Definitely. It’s the first KyoAni film (seen a couple of their TV shows but not films) and also the first work from Naoko Yamada I’ve watched. Extremely good first impressions.
Kensuke Ushio did a splendid job on the soundtrack. I’ve heard some of his tracks for Ping Pong the Animation and Devilman crybaby which were both really good as well.
What’s fascinating, however, are the methods Ushio used to create A Silent Voice’s soundtrack. This article delves into that creative process:
Q: The heroine, Shoko, is deaf. I assumed that makes it tricky to deliver it musically. What sort of concept did you come up with?
Ushio: First, I did some research on hearing impairments. I found out that the types and degrees of them vary depending on individuals, and so I didn’t take deafness as a concept. Instead, I focused on a hearing aid, which plays an important role in the film. A hearing aid is basically an amplifier for your ear, so theoretically, it should create some noise.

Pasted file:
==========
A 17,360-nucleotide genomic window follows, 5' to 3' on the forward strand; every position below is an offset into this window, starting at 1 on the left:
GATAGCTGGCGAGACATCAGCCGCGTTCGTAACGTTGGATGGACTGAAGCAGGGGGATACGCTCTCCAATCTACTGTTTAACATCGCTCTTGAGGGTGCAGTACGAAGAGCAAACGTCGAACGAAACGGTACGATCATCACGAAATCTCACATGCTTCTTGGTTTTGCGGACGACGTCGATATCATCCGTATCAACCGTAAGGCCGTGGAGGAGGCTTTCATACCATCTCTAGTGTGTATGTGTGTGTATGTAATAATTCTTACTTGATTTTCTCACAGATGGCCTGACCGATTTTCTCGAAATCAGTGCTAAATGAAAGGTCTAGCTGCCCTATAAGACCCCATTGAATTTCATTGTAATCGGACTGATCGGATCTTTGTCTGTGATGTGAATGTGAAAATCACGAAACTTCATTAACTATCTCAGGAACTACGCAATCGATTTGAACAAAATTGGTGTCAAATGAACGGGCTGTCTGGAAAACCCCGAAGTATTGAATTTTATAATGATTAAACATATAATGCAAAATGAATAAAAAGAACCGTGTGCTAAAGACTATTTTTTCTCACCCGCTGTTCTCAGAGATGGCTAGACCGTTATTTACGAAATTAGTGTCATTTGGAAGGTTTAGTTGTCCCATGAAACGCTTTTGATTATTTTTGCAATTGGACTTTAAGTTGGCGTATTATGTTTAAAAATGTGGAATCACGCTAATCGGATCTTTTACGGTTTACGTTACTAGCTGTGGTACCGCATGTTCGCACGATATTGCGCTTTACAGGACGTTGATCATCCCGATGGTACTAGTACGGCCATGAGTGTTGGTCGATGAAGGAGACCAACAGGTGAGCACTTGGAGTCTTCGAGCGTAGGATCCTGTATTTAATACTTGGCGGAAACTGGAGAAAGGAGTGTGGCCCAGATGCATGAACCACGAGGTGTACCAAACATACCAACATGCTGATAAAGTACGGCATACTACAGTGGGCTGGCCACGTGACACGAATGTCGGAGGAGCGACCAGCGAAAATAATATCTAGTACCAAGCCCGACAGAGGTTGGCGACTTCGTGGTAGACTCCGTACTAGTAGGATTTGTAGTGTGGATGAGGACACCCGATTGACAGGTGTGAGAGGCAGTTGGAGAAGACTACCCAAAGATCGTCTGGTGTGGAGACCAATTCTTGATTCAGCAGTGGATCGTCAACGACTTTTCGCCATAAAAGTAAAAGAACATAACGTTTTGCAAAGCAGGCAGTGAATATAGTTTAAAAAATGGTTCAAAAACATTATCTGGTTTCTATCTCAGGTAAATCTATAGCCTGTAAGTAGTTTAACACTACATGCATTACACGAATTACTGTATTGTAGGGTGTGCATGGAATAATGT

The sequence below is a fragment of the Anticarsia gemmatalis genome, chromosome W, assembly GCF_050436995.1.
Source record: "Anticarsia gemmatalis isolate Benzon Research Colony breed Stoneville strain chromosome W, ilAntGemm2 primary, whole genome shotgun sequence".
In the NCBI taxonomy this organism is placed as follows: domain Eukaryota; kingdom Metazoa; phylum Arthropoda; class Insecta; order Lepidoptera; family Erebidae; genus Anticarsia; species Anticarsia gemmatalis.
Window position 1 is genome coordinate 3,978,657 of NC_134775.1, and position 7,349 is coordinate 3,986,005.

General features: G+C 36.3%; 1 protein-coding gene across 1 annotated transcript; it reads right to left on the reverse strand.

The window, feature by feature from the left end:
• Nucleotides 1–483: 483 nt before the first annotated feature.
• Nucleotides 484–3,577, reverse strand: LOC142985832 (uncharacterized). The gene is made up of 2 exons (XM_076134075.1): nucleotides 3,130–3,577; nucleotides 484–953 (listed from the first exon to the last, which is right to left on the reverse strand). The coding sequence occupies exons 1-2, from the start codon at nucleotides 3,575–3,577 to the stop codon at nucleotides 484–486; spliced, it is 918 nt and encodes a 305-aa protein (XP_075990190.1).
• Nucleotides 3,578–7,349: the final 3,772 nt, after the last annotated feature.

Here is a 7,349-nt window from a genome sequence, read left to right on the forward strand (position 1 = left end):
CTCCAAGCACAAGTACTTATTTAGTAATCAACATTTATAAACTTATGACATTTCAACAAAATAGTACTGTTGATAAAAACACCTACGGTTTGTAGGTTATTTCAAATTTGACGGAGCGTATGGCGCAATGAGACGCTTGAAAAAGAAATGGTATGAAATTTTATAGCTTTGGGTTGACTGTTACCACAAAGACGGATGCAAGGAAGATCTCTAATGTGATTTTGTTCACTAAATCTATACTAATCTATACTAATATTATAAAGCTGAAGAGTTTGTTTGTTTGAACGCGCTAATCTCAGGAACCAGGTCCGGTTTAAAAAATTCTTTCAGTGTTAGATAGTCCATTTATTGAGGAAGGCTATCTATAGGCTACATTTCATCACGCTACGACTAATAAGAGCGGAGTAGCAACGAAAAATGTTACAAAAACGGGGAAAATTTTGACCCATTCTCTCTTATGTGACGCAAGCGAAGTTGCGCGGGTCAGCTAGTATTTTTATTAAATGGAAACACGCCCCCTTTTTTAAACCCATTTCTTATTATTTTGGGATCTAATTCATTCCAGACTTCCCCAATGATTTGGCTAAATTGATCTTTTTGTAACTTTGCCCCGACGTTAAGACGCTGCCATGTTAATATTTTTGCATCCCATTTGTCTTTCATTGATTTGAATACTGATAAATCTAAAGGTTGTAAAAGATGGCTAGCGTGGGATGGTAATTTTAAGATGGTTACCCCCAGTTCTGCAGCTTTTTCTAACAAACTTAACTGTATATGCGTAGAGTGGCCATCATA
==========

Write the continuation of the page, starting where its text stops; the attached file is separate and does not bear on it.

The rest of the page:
Then, I began to think how much noise to pick up, what sort of difference we hear between noise and musical tones and what makes noise become meaningful. All those thoughts led me to one conclusion, an upright piano.
The fact that my parents were holding music lessons at home might have helped me, but upright pianos clearly stood out as an instrument that I could control the noise as much as possible. Upright pianos could produce noises from nails clicking on keys, a hammer clunking by pressing keys, a felt part on a soft pedal when it’s pressed down and a soundboard creaking as strings echo.
In order to complete the concept of recording all those noises, I dismantled a piano and set up a microphone inside. By doing so, I was hoping to capture and record the sound as a whole including such noises, not musical tones.
The amount of effort put into this film is amazing.